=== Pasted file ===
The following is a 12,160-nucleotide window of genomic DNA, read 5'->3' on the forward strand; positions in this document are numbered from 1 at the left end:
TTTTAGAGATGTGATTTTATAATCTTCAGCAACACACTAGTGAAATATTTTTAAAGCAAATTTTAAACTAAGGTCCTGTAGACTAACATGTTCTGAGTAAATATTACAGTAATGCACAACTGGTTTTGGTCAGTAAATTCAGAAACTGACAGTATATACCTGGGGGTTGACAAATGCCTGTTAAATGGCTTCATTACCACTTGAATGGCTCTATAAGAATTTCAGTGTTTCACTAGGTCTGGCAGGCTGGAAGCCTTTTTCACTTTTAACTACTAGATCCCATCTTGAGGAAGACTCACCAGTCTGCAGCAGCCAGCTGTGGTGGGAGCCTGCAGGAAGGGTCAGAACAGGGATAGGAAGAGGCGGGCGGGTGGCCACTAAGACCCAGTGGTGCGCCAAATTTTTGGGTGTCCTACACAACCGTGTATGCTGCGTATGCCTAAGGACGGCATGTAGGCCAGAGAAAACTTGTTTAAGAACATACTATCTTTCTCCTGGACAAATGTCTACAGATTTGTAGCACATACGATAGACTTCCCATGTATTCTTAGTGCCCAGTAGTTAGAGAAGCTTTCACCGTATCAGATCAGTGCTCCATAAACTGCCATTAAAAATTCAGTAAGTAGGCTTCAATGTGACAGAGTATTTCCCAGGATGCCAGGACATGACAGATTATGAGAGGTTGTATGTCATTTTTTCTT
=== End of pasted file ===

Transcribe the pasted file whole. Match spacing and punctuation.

The following is a 12,160-nucleotide window of genomic DNA, read 5'->3' on the forward strand; positions in this document are numbered from 1 at the left end:
TTTTAGAGATGTGATTTTATAATCTTCAGCAACACACTAGTGAAATATTTTTAAAGCAAATTTTAAACTAAGGTCCTGTAGACTAACATGTTCTGAGTAAATATTACAGTAATGCACAACTGGTTTTGGTCAGTAAATTCAGAAACTGACAGTATATACCTGGGGGTTGACAAATGCCTGTTAAATGGCTTCATTACCACTTGAATGGCTCTATAAGAATTTCAGTGTTTCACTAGGTCTGGCAGGCTGGAAGCCTTTTTCACTTTTAACTACTAGATCCCATCTTGAGGAAGACTCACCAGTCTGCAGCAGCCAGCTGTGGTGGGAGCCTGCAGGAAGGGTCAGAACAGGGATAGGAAGAGGCGGGCGGGTGGCCACTAAGACCCAGTGGTGCGCCAAATTTTTGGGTGTCCTACACAACCGTGTATGCTGCGTATGCCTAAGGACGGCATGTAGGCCAGAGAAAACTTGTTTAAGAACATACTATCTTTCTCCTGGACAAATGTCTACAGATTTGTAGCACATACGATAGACTTCCCATGTATTCTTAGTGCCCAGTAGTTAGAGAAGCTTTCACCGTATCAGATCAGTGCTCCATAAACTGCCATTAAAAATTCAGTAAGTAGGCTTCAATGTGACAGAGTATTTCCCAGGATGCCAGGACATGACAGATTATGAGAGGTTGTATGTCATTTTTTCTT